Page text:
An example is my current boat.. when I went to pick it up in Malta I found the hydraulic system spongy so hired a local yacht service to fix a leaking thread in the pump housing and fit new seals in the ram.. and replace 2 5metre runs of hose.. not cheap.
By the time I got to Sicily the slop was back making steering hard work.. by the time I got to Sardinia it seized and I had to be towed into a Marina.
Wanting to get on the move again quickly I got some guys over from Cagliari who reckoned it was just an air in system problem.. they spent 1/2 hour pissing about, declared it cured (the wheel and rudder turned) charged me 100euro in the hand and buggered off.. next morning we sailed.. inside 5 miles what I had learnt to be warning signs were back so I reversed course, by the time I got into the marina steering had gone and I had to be towed to a berth.
Spoke (ranted) to the 'agent' who had organised the two guys and he came out with 'Its not a simple job.. 7 days at least will be needed.. but the 100euro you have paid will be deducted from the final bill.. I'll call Cagliari..'
I basically said if those assholes appeared in front of me I'd use my emergency tiller on them..
I removed the ram, hoses and pump head.. stripped the ram and cleaned everything, flushed the hoses then the bit that had me nervous.. I stripped down the pump head and found a load of metal filings inside.. when they had re-tapped the leaking thread they had done nothing to stop crap going inside.. and done nothing to clean it afterwards..
The whole process, removal, clean, reassembly and bleeding process took me from Saturday morning to early Sunday afternoon.. and the only cost was 3 litres of fluid.
Professional..? work got me 300 miles and then 5 miles.. my unprofessional work got me from Sardinia to the W coast of Portugal.
Its worth the pain amigo..
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Old 02-09-2015, 04:53   #9
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Re: I've got single handed sailors blues. Help!

Quote:
Originally Posted by FamilyVan View Post

Take some time away from boat maintenance. Get back into it after drinking some beers.
I felt the rest was superfluous.

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Old 02-09-2015, 04:56   #10
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Re: I've got single handed sailors blues. Help!

Quote:
Originally Posted by boatman61 View Post
Wait till you start voyaging.. you will be so glad you did it yourself and learnt the 'Fixes' to keep you going when something goes while a few hundred miles from land.. and when you get down remind yourself of the money you will save doing it 'Right' the 1st time..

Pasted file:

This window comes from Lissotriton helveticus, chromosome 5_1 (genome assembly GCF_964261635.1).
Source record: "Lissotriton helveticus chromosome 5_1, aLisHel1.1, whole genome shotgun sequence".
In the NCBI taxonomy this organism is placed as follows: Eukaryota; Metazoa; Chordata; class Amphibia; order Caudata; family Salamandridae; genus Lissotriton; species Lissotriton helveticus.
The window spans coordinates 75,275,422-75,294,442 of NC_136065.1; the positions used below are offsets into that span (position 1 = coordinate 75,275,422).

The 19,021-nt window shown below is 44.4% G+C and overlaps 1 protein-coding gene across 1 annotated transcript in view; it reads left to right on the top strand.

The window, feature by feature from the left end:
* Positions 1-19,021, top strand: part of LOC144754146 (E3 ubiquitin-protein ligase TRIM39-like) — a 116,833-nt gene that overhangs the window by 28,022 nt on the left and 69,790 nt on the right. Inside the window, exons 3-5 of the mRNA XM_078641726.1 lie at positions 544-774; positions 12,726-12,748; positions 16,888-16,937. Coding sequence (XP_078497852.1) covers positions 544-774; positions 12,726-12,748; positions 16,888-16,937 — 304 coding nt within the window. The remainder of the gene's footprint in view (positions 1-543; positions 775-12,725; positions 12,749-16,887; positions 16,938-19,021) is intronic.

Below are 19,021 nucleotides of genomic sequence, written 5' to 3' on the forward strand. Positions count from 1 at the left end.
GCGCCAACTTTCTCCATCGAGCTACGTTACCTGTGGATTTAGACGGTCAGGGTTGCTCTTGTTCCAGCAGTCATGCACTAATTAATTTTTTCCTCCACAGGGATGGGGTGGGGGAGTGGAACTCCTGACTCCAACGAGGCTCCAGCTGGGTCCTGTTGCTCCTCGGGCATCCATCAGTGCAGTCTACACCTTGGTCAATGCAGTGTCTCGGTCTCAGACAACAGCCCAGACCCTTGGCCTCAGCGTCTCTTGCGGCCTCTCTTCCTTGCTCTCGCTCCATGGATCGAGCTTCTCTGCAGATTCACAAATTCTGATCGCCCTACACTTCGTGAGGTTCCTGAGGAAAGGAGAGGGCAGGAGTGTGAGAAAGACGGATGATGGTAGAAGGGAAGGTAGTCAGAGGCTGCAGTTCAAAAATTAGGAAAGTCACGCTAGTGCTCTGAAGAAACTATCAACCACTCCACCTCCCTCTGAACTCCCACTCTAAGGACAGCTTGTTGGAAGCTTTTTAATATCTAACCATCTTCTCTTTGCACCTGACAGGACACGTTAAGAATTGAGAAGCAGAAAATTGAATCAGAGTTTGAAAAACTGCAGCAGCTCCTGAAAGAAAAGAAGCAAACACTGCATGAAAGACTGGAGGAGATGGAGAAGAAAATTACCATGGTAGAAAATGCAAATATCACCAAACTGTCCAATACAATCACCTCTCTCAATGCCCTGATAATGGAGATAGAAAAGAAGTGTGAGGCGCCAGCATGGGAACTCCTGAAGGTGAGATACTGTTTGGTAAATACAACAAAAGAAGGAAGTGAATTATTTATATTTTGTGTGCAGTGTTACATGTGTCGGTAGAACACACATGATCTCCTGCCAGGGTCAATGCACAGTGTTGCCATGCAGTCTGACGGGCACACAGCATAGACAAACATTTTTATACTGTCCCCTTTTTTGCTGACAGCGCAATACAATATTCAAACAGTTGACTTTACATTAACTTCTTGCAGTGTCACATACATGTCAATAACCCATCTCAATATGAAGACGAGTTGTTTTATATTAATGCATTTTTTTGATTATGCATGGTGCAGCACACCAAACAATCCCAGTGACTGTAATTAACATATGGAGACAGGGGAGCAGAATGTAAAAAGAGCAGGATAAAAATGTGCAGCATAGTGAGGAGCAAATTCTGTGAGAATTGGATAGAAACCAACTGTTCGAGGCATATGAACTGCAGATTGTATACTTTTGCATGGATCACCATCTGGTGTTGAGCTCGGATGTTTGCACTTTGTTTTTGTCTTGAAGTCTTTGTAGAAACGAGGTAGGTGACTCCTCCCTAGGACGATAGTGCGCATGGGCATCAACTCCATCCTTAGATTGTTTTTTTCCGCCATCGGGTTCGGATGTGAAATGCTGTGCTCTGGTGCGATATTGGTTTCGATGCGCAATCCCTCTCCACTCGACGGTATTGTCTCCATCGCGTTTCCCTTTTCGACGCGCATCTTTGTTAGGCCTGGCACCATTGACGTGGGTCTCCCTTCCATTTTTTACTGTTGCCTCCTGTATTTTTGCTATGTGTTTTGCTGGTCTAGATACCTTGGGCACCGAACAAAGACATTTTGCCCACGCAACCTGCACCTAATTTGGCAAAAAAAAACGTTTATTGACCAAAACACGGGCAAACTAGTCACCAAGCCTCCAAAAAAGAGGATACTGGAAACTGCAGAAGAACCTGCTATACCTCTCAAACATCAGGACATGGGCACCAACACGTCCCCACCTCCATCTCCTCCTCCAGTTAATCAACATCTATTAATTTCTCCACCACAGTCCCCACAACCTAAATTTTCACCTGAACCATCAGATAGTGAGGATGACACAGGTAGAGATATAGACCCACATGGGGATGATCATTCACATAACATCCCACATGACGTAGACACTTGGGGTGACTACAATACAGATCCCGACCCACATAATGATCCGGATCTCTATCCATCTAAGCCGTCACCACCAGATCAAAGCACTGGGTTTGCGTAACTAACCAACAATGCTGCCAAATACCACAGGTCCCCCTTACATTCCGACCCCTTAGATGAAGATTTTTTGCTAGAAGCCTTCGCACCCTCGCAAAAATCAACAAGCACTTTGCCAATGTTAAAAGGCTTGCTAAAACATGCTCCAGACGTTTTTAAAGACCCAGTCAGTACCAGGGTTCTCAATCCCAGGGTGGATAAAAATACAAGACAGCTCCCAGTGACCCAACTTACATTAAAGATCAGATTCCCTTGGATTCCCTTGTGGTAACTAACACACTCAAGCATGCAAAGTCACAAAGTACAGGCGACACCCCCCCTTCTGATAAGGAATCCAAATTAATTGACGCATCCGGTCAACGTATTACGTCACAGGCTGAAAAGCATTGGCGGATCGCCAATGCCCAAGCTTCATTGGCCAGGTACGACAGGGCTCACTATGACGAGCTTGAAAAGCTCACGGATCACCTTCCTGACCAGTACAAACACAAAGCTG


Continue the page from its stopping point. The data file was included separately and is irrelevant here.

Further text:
An example is my current boat.. when I went to pick it up in Malta I found the hydraulic system spongy so hired a local yacht service to fix a leaking thread in the pump housing and fit new seals in the ram.. and replace 2 5metre runs of hose.. not cheap.
By the time I got to Sicily the slop was back making steering hard work.. by the time I got to Sardinia it seized and I had to be towed into a Marina.
Wanting to get on the move again quickly I got some guys over from Cagliari who reckoned it was just an air in system problem.. they spent 1/2 hour pissing about, declared it cured (the wheel and rudder turned) charged me 100euro in the hand and buggered off.. next morning we sailed.. inside 5 miles what I had learnt to be warning signs were back so I reversed course, by the time I got into the marina steering had gone and I had to be towed to a berth.
Spoke (ranted) to the 'agent' who had organised the two guys and he came out with 'Its not a simple job.. 7 days at least will be needed.. but the 100euro you have paid will be deducted from the final bill.. I'll call Cagliari..'
I basically said if those assholes appeared in front of me I'd use my emergency tiller on them..
I removed the ram, hoses and pump head.. stripped the ram and cleaned everything, flushed the hoses then the bit that had me nervous.. I stripped down the pump head and found a load of metal filings inside.. when they had re-tapped the leaking thread they had done nothing to stop crap going inside.. and done nothing to clean it afterwards..
The whole process, removal, clean, reassembly and bleeding process took me from Saturday morning to early Sunday afternoon.. and the only cost was 3 litres of fluid.
Professional..? work got me 300 miles and then 5 miles.. my unprofessional work got me from Sardinia to the W coast of Portugal.
Its worth the pain amigo..
:thumbup:

What Boatman said I only hire help from the yardies if I'm too fat, weak or stupid to do it myself.

Fat was more of a problem on my last boat, my current boat has good engine room access.

Weak, well obviously I'm too weak to deal with my mast or haul out myself, aside from that, I usually make do.